Personal Assistance Services for Workers with Disabilities: Views and Experiences of Rehabilitation Service Providers
(2007). Personal Assistance Services for Workers with Disabilities: Views and Experiences of Rehabilitation Service Providers. Disability Studies Quarterly, 27(3)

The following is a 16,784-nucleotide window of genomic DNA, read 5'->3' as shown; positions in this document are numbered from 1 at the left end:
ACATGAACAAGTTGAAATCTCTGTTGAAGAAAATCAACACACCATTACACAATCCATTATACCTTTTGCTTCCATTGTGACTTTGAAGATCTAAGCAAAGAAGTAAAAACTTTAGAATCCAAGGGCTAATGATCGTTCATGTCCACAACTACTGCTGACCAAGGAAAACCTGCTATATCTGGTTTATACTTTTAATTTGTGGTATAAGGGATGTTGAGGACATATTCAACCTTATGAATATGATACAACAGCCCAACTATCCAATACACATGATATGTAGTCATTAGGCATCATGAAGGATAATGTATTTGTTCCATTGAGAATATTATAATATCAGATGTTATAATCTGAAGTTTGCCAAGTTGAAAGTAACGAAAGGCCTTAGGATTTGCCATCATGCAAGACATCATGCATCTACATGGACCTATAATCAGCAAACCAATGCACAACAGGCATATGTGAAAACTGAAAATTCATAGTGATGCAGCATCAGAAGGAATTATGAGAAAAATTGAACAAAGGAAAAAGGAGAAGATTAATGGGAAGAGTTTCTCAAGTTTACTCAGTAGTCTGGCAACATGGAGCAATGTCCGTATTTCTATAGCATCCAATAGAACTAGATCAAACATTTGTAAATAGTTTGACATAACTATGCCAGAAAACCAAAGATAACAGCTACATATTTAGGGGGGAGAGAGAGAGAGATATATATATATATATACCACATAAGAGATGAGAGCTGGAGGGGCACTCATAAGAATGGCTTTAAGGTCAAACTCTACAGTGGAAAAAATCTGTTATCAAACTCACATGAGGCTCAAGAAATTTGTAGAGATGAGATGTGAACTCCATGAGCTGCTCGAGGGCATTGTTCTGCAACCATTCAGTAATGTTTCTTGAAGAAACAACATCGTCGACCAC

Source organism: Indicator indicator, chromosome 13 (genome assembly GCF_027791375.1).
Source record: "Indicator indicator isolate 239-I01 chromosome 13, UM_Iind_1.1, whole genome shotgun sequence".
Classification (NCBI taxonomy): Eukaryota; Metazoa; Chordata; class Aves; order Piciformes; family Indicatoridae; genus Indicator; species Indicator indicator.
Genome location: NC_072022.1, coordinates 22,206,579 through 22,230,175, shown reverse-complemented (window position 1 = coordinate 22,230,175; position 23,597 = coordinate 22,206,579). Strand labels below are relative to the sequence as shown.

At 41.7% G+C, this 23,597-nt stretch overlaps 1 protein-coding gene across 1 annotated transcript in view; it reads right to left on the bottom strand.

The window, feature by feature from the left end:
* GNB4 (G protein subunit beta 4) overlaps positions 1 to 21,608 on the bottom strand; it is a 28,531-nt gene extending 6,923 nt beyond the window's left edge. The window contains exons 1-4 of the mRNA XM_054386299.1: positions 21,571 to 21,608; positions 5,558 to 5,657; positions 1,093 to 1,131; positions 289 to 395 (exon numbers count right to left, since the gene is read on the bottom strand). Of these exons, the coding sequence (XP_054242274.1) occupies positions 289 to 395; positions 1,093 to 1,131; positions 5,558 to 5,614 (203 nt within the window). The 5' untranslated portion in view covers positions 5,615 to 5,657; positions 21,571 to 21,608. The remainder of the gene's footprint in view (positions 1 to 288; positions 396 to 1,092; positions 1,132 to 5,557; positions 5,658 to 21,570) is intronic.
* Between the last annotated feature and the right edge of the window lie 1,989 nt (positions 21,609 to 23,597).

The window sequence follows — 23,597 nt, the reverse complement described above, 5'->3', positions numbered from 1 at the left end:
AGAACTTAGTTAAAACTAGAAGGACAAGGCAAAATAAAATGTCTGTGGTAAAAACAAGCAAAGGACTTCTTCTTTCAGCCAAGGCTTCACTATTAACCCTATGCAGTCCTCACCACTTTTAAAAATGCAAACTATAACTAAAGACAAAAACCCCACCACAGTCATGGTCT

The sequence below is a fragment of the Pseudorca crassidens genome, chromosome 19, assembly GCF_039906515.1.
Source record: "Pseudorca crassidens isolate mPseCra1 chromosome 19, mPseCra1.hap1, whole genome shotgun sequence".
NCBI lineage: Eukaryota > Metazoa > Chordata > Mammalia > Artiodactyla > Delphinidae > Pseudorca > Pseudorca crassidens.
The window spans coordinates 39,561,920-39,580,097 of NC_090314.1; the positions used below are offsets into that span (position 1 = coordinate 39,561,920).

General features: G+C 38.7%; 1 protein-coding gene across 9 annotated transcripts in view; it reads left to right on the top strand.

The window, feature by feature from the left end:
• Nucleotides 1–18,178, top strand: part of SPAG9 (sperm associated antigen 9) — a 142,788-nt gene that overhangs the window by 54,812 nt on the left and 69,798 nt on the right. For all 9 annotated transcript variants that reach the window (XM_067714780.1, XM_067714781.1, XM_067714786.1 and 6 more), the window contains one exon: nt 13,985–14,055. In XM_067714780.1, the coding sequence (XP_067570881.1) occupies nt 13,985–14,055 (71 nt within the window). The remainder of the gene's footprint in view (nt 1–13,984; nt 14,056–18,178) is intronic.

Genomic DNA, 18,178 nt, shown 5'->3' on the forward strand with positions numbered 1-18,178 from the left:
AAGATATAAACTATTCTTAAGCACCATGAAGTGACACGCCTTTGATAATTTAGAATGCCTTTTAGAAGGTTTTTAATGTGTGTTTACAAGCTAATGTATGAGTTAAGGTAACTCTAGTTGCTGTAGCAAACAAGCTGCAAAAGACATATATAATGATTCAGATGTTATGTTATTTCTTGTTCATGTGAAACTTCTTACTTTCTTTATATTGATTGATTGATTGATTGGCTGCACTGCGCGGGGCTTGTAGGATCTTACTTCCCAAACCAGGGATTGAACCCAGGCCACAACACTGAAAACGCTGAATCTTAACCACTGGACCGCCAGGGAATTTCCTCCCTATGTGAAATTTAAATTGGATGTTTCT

The article presents the results of research conducted to determine the experiences and perceptions of rehabilitation service providers on the provision of PAS in the workplace. The study focused on (a) the definitional problems surrounding workplace PAS, (b) accessibility to PAS at the workplace, and (c) availability of resources (money and trained personal attendants). The rehabilitation service providers indicated that the success of providing PAS depended on establishing a strong, positive relationship with employers and jointly working with them on the support services needed by people with disabilities in the workplace. Barriers to providing work-related PAS included lack of qualified assistants, transportation, and employers' lack of understanding of PAS. Major recommendations made by the rehabilitation service providers included: ~(1) Establish enforceable policies and procedures for provision of PAS, ~(2) Increase funding to pay for PAS (for personal care as well as for work-related activities), ~(3) Promote better wages for personal assistants,~(4) Provide appropriate and adequate information about PAS to individuals with disabilities, service providers, and employers, and ~(5) Expand PAS to young people with disabilities as they transition from school to work and also to older employees as they begin to have age-related impairments. ~If people with severe disabilities are to be independent and productive members of their communities, serious consideration must be given to provision of workplace PAS.